The COVID-19 vaccine made by American company Moderna has been given provisional approval in Australia by the Therapeutic Goods Administration.
The Federal government has ordered 25 million doses of the Moderna vaccine, 10 million of which will arrive in 2021, beginning next month. The other 15 million will arrive in the first half of 2022.
How does the vaccine work, what’s in it, how good is it at preventing COVID, and does it have any side effects? Read on to find out.
How does the Moderna COVID vaccine work?
The Moderna vaccine is a two-dose mRNA vaccine, very similar to the Pfizer vaccine. It works by adding messenger RNA to our cells, which the body uses to make coronavirus spike proteins (but not the rest of the virus).
Paul Griffin, an associate professor of medicine at the University of Queensland, says that the Moderna vaccine is “similar to Pfizer in terms of mechanism of action, safety, efficacy and effectiveness.
“Subtle differences include that the interval is four weeks between doses for Moderna, as opposed to three typically with Pfizer, and it does appear Moderna has slightly more temperature stability data so is a little easier to transport and store.”
How effective is it?
In US-based Phase 3 trials last year, the vaccine had an efficacy of 94% at preventing COVID-19 infection, and 100% at preventing severe disease. Clinical trials in other parts of the world have produced slightly different numbers.
Because there are differences between clinical trials, it’s not a great idea to compare absolute numbers from Moderna to those from Pfizer, AstraZeneca, or any other vaccine. An efficacy of 94% doesn’t mean that the vaccine is definitely better than one with an efficacy of 90%.
Professor Adrian Esterman, chair of biostatistics at the University of South Australia, says the Moderna vaccine is likely to be effective against the Delta variant of COVID-19.
“With respect to the Delta variant, the Pfizer vaccine has an efficacy of 88% at preventing symptomatic COVID infection after two doses and is 96% effective against severe disease or death,” he says.
“It is expected that the Moderna vaccine will have similar efficacy.”
You should talk to your GP or healthcare provider about your personal situation, but in general, the best vaccine for you is the one that’s available to you.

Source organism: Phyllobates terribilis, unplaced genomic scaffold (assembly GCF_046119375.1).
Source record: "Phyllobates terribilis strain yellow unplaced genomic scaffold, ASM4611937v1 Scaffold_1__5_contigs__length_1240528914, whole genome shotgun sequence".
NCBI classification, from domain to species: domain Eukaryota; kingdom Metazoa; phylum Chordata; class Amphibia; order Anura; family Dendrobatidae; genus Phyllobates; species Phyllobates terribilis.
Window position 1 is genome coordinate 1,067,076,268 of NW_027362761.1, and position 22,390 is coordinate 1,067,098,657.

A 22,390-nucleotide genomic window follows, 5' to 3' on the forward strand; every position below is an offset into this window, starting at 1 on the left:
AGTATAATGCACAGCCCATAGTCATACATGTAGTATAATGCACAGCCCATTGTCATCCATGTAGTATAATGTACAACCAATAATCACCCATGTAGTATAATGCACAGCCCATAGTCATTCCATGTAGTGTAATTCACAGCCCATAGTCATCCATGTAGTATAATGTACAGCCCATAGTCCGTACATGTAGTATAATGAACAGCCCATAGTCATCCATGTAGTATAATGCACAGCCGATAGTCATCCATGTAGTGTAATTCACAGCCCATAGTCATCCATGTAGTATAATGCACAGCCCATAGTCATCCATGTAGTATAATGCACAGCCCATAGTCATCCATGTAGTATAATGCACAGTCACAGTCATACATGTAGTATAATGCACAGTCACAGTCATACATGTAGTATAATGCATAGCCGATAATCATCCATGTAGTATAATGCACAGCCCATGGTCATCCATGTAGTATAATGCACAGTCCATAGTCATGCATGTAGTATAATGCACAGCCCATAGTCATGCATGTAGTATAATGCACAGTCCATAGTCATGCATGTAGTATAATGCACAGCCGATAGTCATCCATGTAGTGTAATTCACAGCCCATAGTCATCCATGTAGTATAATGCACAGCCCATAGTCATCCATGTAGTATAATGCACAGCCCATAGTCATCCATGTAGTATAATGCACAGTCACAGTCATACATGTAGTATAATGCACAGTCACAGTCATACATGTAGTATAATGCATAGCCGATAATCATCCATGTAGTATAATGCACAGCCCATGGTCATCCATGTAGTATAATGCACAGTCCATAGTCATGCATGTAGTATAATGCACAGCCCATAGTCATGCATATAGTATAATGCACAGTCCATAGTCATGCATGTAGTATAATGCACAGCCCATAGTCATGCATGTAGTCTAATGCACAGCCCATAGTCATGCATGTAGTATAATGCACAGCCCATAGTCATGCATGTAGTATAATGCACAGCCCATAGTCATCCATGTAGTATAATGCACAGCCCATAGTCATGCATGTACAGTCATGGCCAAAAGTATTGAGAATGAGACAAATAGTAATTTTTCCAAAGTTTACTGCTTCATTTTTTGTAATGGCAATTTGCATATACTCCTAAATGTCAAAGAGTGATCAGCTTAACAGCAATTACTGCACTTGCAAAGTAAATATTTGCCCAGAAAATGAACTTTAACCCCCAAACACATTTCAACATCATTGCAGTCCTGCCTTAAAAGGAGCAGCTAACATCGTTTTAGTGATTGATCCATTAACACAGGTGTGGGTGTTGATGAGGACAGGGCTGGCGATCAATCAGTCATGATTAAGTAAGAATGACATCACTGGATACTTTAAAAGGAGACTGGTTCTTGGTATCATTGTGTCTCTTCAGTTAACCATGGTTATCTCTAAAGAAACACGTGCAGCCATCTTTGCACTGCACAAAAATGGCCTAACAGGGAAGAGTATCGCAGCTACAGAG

What’s in it?
The Moderna vaccine contains:
- Messenger ribonucleic acid (mRNA), which is the active ingredient that triggers our immune system
- Lipids, which coat the mRNA so that it can get into our cells
- Salts and bases, which keep the pH of the vaccine stable
- Sugar, or sucrose, which keeps the mixture stable
- Water, which mixes all the other ingredients together.
If you’re keen for more details, we’ve covered vaccine ingredients for all approved Australian vaccines in this article.
“Interestingly, a dose of Pfizer contains 0.3 millilitres of vaccine, whereas Moderna uses a dose of 0.5 millilitres – yet they have the same efficacy,” says Esterman.
There’s some evidence that a quarter dose of Moderna might be enough to prevent severe COVID. Using it this way would dramatically increase supply of the vaccine.
Are there any side effects?
As with the other approved vaccines in Australia, the Moderna vaccine can produce mild side effects immediately after administration, including pain and swelling at the injection site, tiredness, headache, fever and muscle pain.
“The side-effect profile of [Moderna and Pfizer] is very similar, and any side effects usually occur after the second dose,” says Esterman. This is in contrast to the AstraZeneca vaccine, which usually has more severe side effects after the first dose.
As with all vaccines, there have been occasional reports of other more severe reactions that might be linked to the vaccine (such as this single case study of an already-ill patient who developed blood clots). Even if they are linked, these side effects are extremely rare, and the vaccine carries a much lower risk than that of contracting COVID.
Ellen Phiddian is a science journalist at Cosmos. She has a BSc (Honours) in chemistry and science communication, and an MSc in science communication, both from the Australian National University.
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